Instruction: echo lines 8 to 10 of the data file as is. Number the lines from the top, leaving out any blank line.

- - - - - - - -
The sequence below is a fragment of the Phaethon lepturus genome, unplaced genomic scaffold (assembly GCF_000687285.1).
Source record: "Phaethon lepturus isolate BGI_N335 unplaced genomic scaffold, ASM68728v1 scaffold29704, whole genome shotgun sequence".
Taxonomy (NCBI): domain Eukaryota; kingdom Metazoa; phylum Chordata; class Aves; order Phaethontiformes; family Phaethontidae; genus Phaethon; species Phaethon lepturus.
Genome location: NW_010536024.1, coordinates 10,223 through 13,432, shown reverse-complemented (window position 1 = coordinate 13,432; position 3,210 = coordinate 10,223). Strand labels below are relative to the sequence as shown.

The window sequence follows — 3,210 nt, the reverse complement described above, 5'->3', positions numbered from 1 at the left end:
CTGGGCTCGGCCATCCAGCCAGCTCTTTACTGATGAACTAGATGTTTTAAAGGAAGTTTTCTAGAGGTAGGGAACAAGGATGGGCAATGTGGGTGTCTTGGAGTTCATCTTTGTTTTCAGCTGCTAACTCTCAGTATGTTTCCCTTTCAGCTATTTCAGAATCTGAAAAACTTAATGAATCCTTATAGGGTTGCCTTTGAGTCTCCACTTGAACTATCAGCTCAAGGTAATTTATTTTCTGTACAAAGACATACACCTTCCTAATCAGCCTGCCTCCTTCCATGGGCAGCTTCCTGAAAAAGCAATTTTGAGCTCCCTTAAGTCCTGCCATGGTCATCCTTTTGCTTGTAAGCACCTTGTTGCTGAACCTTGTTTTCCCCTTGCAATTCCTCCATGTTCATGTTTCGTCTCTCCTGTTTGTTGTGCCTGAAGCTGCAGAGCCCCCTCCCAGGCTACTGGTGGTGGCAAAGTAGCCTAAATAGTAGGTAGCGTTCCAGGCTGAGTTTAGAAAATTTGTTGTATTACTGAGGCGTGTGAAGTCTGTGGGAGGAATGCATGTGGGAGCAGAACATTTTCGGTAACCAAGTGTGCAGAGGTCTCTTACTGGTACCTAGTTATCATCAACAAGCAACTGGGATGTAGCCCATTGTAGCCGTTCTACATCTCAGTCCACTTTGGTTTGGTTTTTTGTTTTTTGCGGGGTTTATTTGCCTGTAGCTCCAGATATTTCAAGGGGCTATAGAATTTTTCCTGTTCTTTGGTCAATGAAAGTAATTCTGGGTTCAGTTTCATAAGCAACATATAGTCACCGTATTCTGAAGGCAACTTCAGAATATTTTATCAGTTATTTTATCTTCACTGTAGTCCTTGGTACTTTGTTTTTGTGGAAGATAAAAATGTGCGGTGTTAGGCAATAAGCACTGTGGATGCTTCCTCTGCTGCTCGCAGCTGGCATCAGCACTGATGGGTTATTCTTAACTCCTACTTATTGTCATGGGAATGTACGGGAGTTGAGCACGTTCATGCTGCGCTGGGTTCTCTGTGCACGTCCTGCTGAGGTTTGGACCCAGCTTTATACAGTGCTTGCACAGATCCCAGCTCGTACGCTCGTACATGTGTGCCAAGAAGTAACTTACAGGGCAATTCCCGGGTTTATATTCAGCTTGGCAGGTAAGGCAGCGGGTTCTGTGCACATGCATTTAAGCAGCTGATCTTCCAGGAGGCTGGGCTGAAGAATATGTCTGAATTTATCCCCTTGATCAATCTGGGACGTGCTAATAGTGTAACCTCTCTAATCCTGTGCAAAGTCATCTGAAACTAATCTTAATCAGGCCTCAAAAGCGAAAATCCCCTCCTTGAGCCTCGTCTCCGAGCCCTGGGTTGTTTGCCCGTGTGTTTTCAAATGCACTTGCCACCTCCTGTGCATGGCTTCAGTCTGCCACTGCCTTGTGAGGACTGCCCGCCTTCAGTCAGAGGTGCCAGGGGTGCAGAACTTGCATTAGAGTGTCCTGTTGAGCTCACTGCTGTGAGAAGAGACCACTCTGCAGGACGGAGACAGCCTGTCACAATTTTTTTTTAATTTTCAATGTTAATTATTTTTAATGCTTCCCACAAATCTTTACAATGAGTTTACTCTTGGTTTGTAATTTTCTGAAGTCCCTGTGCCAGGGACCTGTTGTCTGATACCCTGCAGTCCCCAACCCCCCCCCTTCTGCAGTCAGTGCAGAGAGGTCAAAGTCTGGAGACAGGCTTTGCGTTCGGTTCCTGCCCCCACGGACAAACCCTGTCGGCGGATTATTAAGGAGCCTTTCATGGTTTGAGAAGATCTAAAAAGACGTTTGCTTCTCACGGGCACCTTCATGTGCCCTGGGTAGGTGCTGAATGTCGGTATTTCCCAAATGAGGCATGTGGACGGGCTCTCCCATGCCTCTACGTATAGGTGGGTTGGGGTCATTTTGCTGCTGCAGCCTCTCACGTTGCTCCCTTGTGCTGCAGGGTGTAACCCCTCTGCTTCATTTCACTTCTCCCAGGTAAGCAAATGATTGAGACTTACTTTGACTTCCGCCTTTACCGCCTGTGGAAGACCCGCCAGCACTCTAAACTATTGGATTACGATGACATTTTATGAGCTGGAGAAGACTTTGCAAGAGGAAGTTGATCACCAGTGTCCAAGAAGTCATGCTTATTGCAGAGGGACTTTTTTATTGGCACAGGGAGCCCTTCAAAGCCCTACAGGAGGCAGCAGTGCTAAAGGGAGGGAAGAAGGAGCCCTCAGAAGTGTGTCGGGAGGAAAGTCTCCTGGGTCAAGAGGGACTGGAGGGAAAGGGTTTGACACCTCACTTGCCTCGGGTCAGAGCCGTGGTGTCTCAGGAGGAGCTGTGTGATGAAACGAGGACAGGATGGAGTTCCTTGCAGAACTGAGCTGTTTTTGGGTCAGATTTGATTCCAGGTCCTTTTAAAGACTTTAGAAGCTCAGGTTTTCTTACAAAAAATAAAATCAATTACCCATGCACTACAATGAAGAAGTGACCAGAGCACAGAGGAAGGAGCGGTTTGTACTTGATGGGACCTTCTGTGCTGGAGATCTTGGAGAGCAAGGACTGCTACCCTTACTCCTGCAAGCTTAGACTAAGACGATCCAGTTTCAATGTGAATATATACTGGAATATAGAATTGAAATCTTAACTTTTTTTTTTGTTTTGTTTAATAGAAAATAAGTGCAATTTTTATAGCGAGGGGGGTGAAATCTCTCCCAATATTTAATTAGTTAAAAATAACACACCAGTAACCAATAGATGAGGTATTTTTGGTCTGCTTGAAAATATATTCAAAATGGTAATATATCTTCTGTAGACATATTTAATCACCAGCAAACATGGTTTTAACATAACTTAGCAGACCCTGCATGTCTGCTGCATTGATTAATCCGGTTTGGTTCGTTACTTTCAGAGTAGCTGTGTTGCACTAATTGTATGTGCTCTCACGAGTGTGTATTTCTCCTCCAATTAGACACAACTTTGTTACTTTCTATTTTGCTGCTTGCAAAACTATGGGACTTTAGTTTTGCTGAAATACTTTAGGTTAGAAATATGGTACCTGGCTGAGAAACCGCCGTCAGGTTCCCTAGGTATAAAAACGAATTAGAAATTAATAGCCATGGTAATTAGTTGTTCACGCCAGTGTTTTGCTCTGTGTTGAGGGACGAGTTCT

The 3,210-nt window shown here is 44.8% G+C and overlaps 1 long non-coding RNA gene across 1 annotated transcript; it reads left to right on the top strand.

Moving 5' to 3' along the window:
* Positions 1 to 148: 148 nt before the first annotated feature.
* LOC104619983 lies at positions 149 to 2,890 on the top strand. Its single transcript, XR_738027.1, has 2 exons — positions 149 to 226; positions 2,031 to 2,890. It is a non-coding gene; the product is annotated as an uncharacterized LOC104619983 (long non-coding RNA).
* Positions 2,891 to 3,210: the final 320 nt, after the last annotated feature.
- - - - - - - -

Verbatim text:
Moving 5' to 3' along the window:
* Positions 1 to 148: 148 nt before the first annotated feature.
* LOC104619983 lies at positions 149 to 2,890 on the top strand. Its single transcript, XR_738027.1, has 2 exons — positions 149 to 226; positions 2,031 to 2,890. It is a non-coding gene; the product is annotated as an uncharacterized LOC104619983 (long non-coding RNA).